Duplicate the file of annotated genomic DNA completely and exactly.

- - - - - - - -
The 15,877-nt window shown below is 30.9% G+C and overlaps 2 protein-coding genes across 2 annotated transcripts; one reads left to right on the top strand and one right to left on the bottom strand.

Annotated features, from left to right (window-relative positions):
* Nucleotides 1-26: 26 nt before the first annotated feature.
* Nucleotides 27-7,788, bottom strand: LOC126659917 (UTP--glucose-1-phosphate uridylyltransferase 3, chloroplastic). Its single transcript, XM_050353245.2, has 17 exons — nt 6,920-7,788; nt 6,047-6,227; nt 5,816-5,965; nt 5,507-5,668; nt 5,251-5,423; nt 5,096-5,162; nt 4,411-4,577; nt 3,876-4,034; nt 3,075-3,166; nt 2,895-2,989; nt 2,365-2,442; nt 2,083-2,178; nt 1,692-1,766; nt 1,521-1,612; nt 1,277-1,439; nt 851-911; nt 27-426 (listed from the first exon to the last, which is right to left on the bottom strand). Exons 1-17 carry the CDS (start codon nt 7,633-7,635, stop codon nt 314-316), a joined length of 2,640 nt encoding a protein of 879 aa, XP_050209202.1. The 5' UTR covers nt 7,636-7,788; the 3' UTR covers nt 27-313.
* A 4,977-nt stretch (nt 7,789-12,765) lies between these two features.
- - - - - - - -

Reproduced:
The 15,877-nt window shown below is 30.9% G+C and overlaps 2 protein-coding genes across 2 annotated transcripts; one reads left to right on the top strand and one right to left on the bottom strand.

Annotated features, from left to right (window-relative positions):
* Nucleotides 1-26: 26 nt before the first annotated feature.
* Nucleotides 27-7,788, bottom strand: LOC126659917 (UTP--glucose-1-phosphate uridylyltransferase 3, chloroplastic). Its single transcript, XM_050353245.2, has 17 exons — nt 6,920-7,788; nt 6,047-6,227; nt 5,816-5,965; nt 5,507-5,668; nt 5,251-5,423; nt 5,096-5,162; nt 4,411-4,577; nt 3,876-4,034; nt 3,075-3,166; nt 2,895-2,989; nt 2,365-2,442; nt 2,083-2,178; nt 1,692-1,766; nt 1,521-1,612; nt 1,277-1,439; nt 851-911; nt 27-426 (listed from the first exon to the last, which is right to left on the bottom strand). Exons 1-17 carry the CDS (start codon nt 7,633-7,635, stop codon nt 314-316), a joined length of 2,640 nt encoding a protein of 879 aa, XP_050209202.1. The 5' UTR covers nt 7,636-7,788; the 3' UTR covers nt 27-313.
* A 4,977-nt stretch (nt 7,789-12,765) lies between these two features.